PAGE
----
Maneuvering sidewalks and banks in Puerto Vallarta

I was coming out of the Santander bank (a Spanish bank) just up from one of my favourite restaurants, El Barracuda, when I fell into the road and scraped my leg from knee to ankle. I was bleeding like a stuck pig and my heart sank that I was in a part of town that was not close to a hospital. This brings up two subjects, walking and banking, neither of which I am proficient at.

First let us talk about walking in this favourite city of mine. If you live anywhere but the Malecon  or a main road, you quickly learn to look 10 feet in front of you to see what is coming. I don’t mean that you are checking out the people coming towards you but rather the street itself. The cement and cobblestones are treacherous and you had better watch where you are walking.

Every time I am at the airport there are people hobbling about with bum ankles and wrenched knees, all with horror stories regarding the clear disregard municipal authorities have for the infrastructure underneath our feet. The plane looked like Lourdes going back to Vancouver.

Anyway there I was standing in the street outside the bank with blood all over my leg as people hurried past mumbling about “drunks in the way” etc. The irony of course is that the sidewalk there is very good but I had stepped onto the cobblestone road and turned my ankle, precipitating my fall. In this case it was not the city’s fault but mine because I was not watching where I was walking while counting my money.

But why cobblestones in the first place? Apparently cobblestone streets are easy to fix cheaply. When a road here deteriorates, that is to say when it is dreadful, a truck arrives and dumps a load of stones. Then a gang of labourers with pickaxes dig up the broken road, replacing the old with the new. It is still a rough ride over these new stones but it looks better.

The sidewalks in a great part of the city are more lethal than a Mexican hot dog. Suddenly there is an unmarked hole or a partially missing slab of cement. People who live here are not being rude and trying to avoid your gaze, they are simply mapping out the next few yards of their journey because of past painful experiences.

Anyway I hobbled down to the ocean and washed my bleeding leg in the salty waters of Bandaras Bay. Then I limped into a farmacia (drugstore)  and with hand gestures explained my circumstances, which were fairly obvious. “Please make it alto (stop)!” I bleated.

Two splendid-looking women immediately started to work on my limb and in a few minutes I found myself professionally washed and bandaged with a handful of salves and pills in a nice little packet to last me a week. With smiles and giggles they put me into a taxi bound for my condo.

I am lucky that fall did not break my leg, yet every day I watch young women in high heels walking on cobblestoned streets staring at their phones, and they seem fine. We are not young and must be careful even with no heels at all.

Banking is terrifying everywhere as far as I am concerned. Look at my experience with Jimmy, my banker from Canada, where the very word Mexico gave the local branch of the CIBC the collective shivers. Down here in Puerto Vallarta, banking is fairly sophisticated except when it isn’t.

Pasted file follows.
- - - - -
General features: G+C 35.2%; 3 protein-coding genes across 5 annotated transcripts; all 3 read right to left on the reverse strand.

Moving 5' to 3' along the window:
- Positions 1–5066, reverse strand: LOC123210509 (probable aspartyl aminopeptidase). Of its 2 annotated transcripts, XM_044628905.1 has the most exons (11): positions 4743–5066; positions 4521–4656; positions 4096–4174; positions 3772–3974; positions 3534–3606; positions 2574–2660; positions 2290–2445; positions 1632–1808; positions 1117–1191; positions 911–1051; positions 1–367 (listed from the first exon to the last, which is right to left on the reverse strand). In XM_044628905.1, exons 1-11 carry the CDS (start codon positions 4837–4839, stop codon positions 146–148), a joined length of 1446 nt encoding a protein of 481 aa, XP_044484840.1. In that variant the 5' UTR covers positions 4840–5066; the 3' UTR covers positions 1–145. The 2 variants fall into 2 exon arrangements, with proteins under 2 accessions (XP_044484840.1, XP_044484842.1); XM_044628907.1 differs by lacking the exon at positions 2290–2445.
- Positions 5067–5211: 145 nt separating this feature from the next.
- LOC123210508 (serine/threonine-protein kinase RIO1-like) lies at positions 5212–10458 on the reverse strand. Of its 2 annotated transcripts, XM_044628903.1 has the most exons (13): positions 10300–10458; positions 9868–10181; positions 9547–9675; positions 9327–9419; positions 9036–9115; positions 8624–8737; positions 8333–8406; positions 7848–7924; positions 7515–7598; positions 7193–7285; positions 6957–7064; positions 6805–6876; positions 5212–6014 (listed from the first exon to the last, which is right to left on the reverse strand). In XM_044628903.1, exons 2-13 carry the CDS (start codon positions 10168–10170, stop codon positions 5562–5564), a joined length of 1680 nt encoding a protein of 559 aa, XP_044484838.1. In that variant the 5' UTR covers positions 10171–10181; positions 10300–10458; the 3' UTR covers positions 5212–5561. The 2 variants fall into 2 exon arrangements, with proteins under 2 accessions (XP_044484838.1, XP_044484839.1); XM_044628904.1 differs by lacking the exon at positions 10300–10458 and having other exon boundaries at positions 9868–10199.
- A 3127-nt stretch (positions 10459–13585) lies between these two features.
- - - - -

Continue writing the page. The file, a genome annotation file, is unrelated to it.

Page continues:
For instance anyone with a bank card can walk into a bank and use that card to take money from the ATM, which obviously debits your account back in Canada or the States. I always rub the ATM involved lovingly because electronic things never seem to like me much, so I try to stay on their good side. One begins to find favourite ATMs because often they don’t like your card or something like that and the one or two that do favour you are to be remembered.

I once had an embarrassing moment when my immigration lawyer Javier took me to the Peninsula Plaza and watched from the taxi as three different bank ATMs refused my card, one of them the Canadian Scotia Bank. He then drove me to HSBC, where it worked perfectly. Why? It beats me.

However a few days later at the same bank I watched as a first-timer in PV approached the ATM. By first-timer I generally mean a freckle-faced young woman who has obviously just arrived at an all-inclusive hotel and thrown herself down beside the pool, parboiling beautiful skin that should never see direct sunlight. Now on the second day of her vacation she can  barely walk and has a face that appears to have watched a nuclear blast. To stay out of the sun, she is going to a bank and the markets.

In this case, after she put her bank card into the ATM, the machine spit her card out with a receipt for $200 but no actual money. The woman, already uncomfortable with sunburn, started, to yell that she had been robbed. The bank manager, after finally finding an employee who spoke English,, told the fiery red shouter that she must check with her bank at home for a refund as it has nothing to do with them. The woman went berserk, screaming she thinks the whole country is a clip joint. But still no money. I advised her to try another bank and rub the ATM. She became abusive.

We see these sort of scenes all the time here. It is part of the colour and life is never dull.

Remember to be careful of independent ATMs as their reputation is at the same level as time-shares. At least the banks are air-conditioned.

Copyright Christopher Dalton 2015

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1 Response
  1. Alan Caplan

    “The sidewalks in a great part of the city are more lethal than a Mexican hot dog.” Made my morning. And it applies to Bucerias and all the other towns in the Bay. We used to have a guy who navigated for us by yelling “bumpo in the road-o ahead!”.


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